Month: August 2018

Geologists uncover new clues about largest Mass Extinction ever

A new study could help explain the driving force behind the largest mass extinction in the history of earth, known as the End-Permian Extinction. The event, also known as the Great Dying, occurred around 250 million years ago when a massive volcanic eruption in what is today the Russian province of Siberia sent nearly 90 …

Geologists uncover new clues about largest Mass Extinction ever Read More »

A timescale for the origin and evolution of all of life on Earth

A new study led by scientists from the University of Bristol has used a combination of genomic and fossil data to explain the history of life on Earth, from its origin to the present day. Palaeontologists have long sought to understand ancient life and the shared evolutionary history of life as a whole. However, the …

A timescale for the origin and evolution of all of life on Earth Read More »

Old Species Learn New Tricks Very Slowly

A quick look at the fossil record shows that no species lasts forever. On average, most species exist for around a million years, although some species persist for much longer. A new study published in Scientific Reports from paleontologists at the Smithsonian Tropical Research Institute in Panama shows that young species can take advantage of new opportunities …

Old Species Learn New Tricks Very Slowly Read More »

Diving Robots find that Antarctic seas release surprising amounts of Carbon Dioxide in Winter

The Southern Ocean surrounding Antarctica is regarded by scientists as a large and crucial absorber of carbon dioxide from the atmosphere. New findings from autonomous floats deployed in the Southern Ocean, however, provide the first comprehensive data to suggest that, in winter, the open water nearest the sea ice surrounding Antarctica releases significantly more carbon …

Diving Robots find that Antarctic seas release surprising amounts of Carbon Dioxide in Winter Read More »

Corals and Algae go back further than previously thought, all the way to Jurassic Period

Algae and corals have been leaning on each other since dinosaurs roamed the earth, much longer than had been previously thought, according to new research led by scientists at Oregon State University and Penn State. The findings, published today in Current Biology, are a key advance toward a better understanding of coral reefs, the Earth’s …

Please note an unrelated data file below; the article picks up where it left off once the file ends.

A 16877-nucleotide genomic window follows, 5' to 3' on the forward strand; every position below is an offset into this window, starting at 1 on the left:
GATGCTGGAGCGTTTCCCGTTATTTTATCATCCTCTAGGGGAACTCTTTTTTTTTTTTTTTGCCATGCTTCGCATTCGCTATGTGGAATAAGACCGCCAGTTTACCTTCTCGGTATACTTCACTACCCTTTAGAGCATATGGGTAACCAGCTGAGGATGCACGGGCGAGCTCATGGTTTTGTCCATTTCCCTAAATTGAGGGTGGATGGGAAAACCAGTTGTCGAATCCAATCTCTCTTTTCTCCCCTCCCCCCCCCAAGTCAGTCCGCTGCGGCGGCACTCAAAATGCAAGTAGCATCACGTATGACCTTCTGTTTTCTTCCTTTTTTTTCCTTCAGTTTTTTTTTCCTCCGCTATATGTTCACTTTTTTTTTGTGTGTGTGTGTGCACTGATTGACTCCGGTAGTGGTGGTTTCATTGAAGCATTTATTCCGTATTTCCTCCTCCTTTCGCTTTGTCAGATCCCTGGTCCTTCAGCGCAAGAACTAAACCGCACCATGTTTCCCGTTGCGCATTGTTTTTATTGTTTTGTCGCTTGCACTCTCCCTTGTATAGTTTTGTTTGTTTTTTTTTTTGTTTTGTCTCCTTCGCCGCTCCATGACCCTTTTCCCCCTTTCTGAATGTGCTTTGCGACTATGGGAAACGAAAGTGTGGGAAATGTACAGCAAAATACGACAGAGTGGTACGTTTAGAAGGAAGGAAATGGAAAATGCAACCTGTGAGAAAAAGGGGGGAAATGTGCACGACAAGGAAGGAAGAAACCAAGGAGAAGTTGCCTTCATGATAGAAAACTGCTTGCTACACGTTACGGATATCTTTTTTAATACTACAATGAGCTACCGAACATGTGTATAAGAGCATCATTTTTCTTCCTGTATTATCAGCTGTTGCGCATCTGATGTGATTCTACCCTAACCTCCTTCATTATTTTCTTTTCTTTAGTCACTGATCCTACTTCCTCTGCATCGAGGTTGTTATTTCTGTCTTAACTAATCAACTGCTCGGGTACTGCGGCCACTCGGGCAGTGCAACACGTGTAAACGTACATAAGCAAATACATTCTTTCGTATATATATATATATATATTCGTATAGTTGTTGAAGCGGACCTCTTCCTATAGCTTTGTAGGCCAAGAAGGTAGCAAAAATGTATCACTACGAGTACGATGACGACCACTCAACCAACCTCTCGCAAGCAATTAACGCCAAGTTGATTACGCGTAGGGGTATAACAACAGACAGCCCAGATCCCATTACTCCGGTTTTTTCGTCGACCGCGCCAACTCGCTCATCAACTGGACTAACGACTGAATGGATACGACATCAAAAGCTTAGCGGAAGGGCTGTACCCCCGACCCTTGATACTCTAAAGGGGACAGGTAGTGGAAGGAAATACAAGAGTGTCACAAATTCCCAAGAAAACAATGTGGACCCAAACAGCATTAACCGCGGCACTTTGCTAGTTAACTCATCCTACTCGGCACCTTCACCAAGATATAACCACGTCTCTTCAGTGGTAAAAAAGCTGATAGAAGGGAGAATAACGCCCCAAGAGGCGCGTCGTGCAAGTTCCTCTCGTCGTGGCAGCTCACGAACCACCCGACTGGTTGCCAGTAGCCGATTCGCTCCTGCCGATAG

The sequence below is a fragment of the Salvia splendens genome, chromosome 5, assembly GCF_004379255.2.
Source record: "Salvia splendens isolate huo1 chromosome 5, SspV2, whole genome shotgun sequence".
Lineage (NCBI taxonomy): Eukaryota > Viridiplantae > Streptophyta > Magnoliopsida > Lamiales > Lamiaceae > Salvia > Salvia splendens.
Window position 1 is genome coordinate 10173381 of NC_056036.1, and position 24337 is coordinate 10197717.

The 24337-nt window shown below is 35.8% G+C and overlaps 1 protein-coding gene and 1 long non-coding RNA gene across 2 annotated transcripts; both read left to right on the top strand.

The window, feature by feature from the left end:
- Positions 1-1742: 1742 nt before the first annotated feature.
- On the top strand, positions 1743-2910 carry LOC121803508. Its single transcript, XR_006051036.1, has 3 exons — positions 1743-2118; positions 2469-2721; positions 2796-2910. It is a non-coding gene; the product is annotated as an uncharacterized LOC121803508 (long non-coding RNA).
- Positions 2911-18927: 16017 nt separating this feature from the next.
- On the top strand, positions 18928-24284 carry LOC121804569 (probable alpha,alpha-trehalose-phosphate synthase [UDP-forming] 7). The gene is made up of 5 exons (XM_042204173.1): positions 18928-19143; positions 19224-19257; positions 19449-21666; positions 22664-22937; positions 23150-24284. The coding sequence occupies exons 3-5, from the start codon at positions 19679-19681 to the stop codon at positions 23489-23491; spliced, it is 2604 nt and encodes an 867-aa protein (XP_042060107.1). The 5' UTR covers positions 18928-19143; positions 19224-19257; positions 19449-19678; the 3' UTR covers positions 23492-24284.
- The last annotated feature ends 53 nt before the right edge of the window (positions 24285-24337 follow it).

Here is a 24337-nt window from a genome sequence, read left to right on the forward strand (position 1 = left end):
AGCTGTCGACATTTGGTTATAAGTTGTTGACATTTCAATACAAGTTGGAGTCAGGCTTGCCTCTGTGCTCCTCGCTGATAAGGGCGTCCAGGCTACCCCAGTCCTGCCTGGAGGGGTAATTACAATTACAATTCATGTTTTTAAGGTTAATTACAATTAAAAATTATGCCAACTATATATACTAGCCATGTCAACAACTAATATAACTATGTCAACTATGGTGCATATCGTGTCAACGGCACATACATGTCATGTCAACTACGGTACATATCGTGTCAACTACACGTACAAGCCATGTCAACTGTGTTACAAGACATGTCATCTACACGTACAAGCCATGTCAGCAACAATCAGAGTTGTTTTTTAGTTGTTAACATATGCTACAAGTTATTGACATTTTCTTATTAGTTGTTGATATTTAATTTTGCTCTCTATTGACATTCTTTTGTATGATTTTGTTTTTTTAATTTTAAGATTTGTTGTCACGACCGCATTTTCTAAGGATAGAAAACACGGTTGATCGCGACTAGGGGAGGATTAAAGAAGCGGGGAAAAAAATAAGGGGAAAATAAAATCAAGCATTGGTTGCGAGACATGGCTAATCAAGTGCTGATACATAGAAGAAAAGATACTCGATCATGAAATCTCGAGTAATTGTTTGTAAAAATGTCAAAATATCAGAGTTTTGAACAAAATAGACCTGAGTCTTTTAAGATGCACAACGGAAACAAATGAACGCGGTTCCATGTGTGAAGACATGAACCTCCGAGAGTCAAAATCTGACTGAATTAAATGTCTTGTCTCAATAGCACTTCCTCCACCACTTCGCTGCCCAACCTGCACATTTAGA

Corals and Algae go back further than previously thought, all the way to Jurassic Period Read More »

Oldest-ever Igneous Meteorite Contains Clues to Planet Building Blocks

Scientists believe the solar system was formed some 4.6 billion years ago when a cloud of gas and dust collapsed under gravity, possibly triggered by a cataclysmic explosion from a nearby massive star or supernova. As this cloud collapsed, it formed a spinning disk with the sun in the center. Piece by piece, scientists have …

Oldest-ever Igneous Meteorite Contains Clues to Planet Building Blocks Read More »

Yosemite granite “tells a different story” story about Earth’s geologic history

A team of scientists including Carnegie’s Michael Ackerson and Bjørn Mysen revealed that granites from Yosemite National Park contain minerals that crystallized at much lower temperatures than previously thought possible. This finding upends scientific understanding of how granites form and what they can teach us about our planet’s geologic history. Their work is published in Nature. …

Yosemite granite “tells a different story” story about Earth’s geologic history Read More »

A dozen new moons of Jupiter discovered, including one “oddball”

Twelve new moons orbiting Jupiter have been found—11 “normal” outer moons, and one that they’re calling an “oddball.”  This brings Jupiter’s total number of known moons to a whopping 79—the most of any planet in our Solar System. A team led by Carnegie’s Scott S. Sheppard first spotted the moons in the spring of 2017 while they …

A dozen new moons of Jupiter discovered, including one “oddball” Read More »

Foam could offer greener option for petroleum drillers

Hydraulic fracturing, or fracking, provides critical energy for society, but also uses large amounts of fresh water while producing corresponding amounts of wastewater. Water-based foams, which use about 90 percent less water than fracking fluids, provide an alternative, but the mechanism for foam-driven fracture in such drilling is not well understood. Now, Princeton researchers led …

Foam could offer greener option for petroleum drillers Read More »